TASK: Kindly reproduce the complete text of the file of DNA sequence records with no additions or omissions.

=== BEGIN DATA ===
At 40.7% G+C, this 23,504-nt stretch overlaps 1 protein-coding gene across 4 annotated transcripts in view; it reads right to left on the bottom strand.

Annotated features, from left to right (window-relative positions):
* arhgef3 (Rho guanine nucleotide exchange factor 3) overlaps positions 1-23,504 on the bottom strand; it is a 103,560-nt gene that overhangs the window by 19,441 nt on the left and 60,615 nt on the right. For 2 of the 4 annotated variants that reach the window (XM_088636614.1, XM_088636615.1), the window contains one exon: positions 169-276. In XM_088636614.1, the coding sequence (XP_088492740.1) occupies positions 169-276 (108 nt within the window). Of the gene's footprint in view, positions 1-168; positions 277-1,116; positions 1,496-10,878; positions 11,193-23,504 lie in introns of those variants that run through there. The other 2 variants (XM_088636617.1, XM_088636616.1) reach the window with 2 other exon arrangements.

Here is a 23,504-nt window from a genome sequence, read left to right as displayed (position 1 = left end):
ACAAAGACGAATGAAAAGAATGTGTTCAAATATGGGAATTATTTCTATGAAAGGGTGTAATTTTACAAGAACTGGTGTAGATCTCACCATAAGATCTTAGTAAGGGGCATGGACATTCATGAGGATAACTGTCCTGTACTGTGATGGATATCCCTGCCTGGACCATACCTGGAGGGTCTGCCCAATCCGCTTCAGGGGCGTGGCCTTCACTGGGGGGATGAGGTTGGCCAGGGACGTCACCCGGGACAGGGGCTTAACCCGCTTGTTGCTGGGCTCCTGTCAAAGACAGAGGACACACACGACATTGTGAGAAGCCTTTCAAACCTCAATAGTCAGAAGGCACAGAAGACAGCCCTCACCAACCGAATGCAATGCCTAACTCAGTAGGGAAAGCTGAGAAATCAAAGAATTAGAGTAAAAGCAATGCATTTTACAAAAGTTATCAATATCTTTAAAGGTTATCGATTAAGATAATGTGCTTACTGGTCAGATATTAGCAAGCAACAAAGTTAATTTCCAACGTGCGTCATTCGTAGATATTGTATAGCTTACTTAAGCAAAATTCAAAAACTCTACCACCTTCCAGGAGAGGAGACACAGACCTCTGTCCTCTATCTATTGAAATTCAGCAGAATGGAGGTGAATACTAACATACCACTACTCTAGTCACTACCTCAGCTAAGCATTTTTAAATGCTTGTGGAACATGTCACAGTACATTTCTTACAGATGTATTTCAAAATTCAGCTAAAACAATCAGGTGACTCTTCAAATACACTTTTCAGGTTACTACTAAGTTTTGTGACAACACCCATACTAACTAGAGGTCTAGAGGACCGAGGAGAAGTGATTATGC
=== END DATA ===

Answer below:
At 40.7% G+C, this 23,504-nt stretch overlaps 1 protein-coding gene across 4 annotated transcripts in view; it reads right to left on the bottom strand.

Annotated features, from left to right (window-relative positions):
* arhgef3 (Rho guanine nucleotide exchange factor 3) overlaps positions 1-23,504 on the bottom strand; it is a 103,560-nt gene that overhangs the window by 19,441 nt on the left and 60,615 nt on the right. For 2 of the 4 annotated variants that reach the window (XM_088636614.1, XM_088636615.1), the window contains one exon: positions 169-276. In XM_088636614.1, the coding sequence (XP_088492740.1) occupies positions 169-276 (108 nt within the window). Of the gene's footprint in view, positions 1-168; positions 277-1,116; positions 1,496-10,878; positions 11,193-23,504 lie in introns of those variants that run through there. The other 2 variants (XM_088636617.1, XM_088636616.1) reach the window with 2 other exon arrangements.

Here is a 23,504-nt window from a genome sequence, read left to right as displayed (position 1 = left end):
ACAAAGACGAATGAAAAGAATGTGTTCAAATATGGGAATTATTTCTATGAAAGGGTGTAATTTTACAAGAACTGGTGTAGATCTCACCATAAGATCTTAGTAAGGGGCATGGACATTCATGAGGATAACTGTCCTGTACTGTGATGGATATCCCTGCCTGGACCATACCTGGAGGGTCTGCCCAATCCGCTTCAGGGGCGTGGCCTTCACTGGGGGGATGAGGTTGGCCAGGGACGTCACCCGGGACAGGGGCTTAACCCGCTTGTTGCTGGGCTCCTGTCAAAGACAGAGGACACACACGACATTGTGAGAAGCCTTTCAAACCTCAATAGTCAGAAGGCACAGAAGACAGCCCTCACCAACCGAATGCAATGCCTAACTCAGTAGGGAAAGCTGAGAAATCAAAGAATTAGAGTAAAAGCAATGCATTTTACAAAAGTTATCAATATCTTTAAAGGTTATCGATTAAGATAATGTGCTTACTGGTCAGATATTAGCAAGCAACAAAGTTAATTTCCAACGTGCGTCATTCGTAGATATTGTATAGCTTACTTAAGCAAAATTCAAAAACTCTACCACCTTCCAGGAGAGGAGACACAGACCTCTGTCCTCTATCTATTGAAATTCAGCAGAATGGAGGTGAATACTAACATACCACTACTCTAGTCACTACCTCAGCTAAGCATTTTTAAATGCTTGTGGAACATGTCACAGTACATTTCTTACAGATGTATTTCAAAATTCAGCTAAAACAATCAGGTGACTCTTCAAATACACTTTTCAGGTTACTACTAAGTTTTGTGACAACACCCATACTAACTAGAGGTCTAGAGGACCGAGGAGAAGTGATTATGC